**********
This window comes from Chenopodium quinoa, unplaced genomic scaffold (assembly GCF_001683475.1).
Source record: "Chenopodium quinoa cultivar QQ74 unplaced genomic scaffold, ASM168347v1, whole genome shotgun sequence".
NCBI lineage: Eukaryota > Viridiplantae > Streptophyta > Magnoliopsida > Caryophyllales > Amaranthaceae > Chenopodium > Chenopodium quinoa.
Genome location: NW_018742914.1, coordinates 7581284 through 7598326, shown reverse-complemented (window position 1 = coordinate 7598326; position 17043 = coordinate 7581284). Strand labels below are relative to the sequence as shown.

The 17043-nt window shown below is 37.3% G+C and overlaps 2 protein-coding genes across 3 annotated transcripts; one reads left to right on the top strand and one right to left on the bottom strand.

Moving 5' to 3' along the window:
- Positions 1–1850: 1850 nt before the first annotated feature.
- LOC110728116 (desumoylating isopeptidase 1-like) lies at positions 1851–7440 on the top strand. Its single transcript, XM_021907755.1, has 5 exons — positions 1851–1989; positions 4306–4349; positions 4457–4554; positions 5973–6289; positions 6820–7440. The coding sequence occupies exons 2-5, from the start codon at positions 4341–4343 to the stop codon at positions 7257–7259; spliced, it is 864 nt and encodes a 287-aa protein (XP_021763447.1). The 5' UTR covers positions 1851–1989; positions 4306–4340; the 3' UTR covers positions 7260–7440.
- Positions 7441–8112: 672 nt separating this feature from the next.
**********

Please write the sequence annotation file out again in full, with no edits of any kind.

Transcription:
This window comes from Chenopodium quinoa, unplaced genomic scaffold (assembly GCF_001683475.1).
Source record: "Chenopodium quinoa cultivar QQ74 unplaced genomic scaffold, ASM168347v1, whole genome shotgun sequence".
NCBI lineage: Eukaryota > Viridiplantae > Streptophyta > Magnoliopsida > Caryophyllales > Amaranthaceae > Chenopodium > Chenopodium quinoa.
Genome location: NW_018742914.1, coordinates 7581284 through 7598326, shown reverse-complemented (window position 1 = coordinate 7598326; position 17043 = coordinate 7581284). Strand labels below are relative to the sequence as shown.

The 17043-nt window shown below is 37.3% G+C and overlaps 2 protein-coding genes across 3 annotated transcripts; one reads left to right on the top strand and one right to left on the bottom strand.

Moving 5' to 3' along the window:
- Positions 1–1850: 1850 nt before the first annotated feature.
- LOC110728116 (desumoylating isopeptidase 1-like) lies at positions 1851–7440 on the top strand. Its single transcript, XM_021907755.1, has 5 exons — positions 1851–1989; positions 4306–4349; positions 4457–4554; positions 5973–6289; positions 6820–7440. The coding sequence occupies exons 2-5, from the start codon at positions 4341–4343 to the stop codon at positions 7257–7259; spliced, it is 864 nt and encodes a 287-aa protein (XP_021763447.1). The 5' UTR covers positions 1851–1989; positions 4306–4340; the 3' UTR covers positions 7260–7440.
- Positions 7441–8112: 672 nt separating this feature from the next.